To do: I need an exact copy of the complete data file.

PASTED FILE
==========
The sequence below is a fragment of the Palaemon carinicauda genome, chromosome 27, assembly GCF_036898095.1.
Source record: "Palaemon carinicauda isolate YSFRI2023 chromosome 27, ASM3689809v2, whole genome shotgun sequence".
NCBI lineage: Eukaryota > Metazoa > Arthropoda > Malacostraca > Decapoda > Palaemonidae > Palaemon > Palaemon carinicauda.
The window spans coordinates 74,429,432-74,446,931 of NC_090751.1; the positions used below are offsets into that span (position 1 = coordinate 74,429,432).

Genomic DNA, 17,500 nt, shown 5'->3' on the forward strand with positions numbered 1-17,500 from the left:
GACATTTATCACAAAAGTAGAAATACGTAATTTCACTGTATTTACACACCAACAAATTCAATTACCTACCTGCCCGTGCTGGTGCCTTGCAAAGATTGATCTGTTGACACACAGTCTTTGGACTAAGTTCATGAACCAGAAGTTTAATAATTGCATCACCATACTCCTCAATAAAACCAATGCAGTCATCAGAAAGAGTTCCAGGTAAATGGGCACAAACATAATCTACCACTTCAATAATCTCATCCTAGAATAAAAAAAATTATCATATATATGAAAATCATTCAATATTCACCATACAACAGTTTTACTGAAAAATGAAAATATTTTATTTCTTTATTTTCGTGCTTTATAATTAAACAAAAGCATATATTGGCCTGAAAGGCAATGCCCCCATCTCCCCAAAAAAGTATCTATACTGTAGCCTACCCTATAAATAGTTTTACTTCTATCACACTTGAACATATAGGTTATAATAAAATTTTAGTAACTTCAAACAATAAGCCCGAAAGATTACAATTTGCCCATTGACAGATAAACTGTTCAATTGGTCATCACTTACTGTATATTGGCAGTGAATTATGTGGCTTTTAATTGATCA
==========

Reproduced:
The sequence below is a fragment of the Palaemon carinicauda genome, chromosome 27, assembly GCF_036898095.1.
Source record: "Palaemon carinicauda isolate YSFRI2023 chromosome 27, ASM3689809v2, whole genome shotgun sequence".
NCBI lineage: Eukaryota > Metazoa > Arthropoda > Malacostraca > Decapoda > Palaemonidae > Palaemon > Palaemon carinicauda.
The window spans coordinates 74,429,432-74,446,931 of NC_090751.1; the positions used below are offsets into that span (position 1 = coordinate 74,429,432).

Genomic DNA, 17,500 nt, shown 5'->3' on the forward strand with positions numbered 1-17,500 from the left:
GACATTTATCACAAAAGTAGAAATACGTAATTTCACTGTATTTACACACCAACAAATTCAATTACCTACCTGCCCGTGCTGGTGCCTTGCAAAGATTGATCTGTTGACACACAGTCTTTGGACTAAGTTCATGAACCAGAAGTTTAATAATTGCATCACCATACTCCTCAATAAAACCAATGCAGTCATCAGAAAGAGTTCCAGGTAAATGGGCACAAACATAATCTACCACTTCAATAATCTCATCCTAGAATAAAAAAAATTATCATATATATGAAAATCATTCAATATTCACCATACAACAGTTTTACTGAAAAATGAAAATATTTTATTTCTTTATTTTCGTGCTTTATAATTAAACAAAAGCATATATTGGCCTGAAAGGCAATGCCCCCATCTCCCCAAAAAAGTATCTATACTGTAGCCTACCCTATAAATAGTTTTACTTCTATCACACTTGAACATATAGGTTATAATAAAATTTTAGTAACTTCAAACAATAAGCCCGAAAGATTACAATTTGCCCATTGACAGATAAACTGTTCAATTGGTCATCACTTACTGTATATTGGCAGTGAATTATGTGGCTTTTAATTGATCA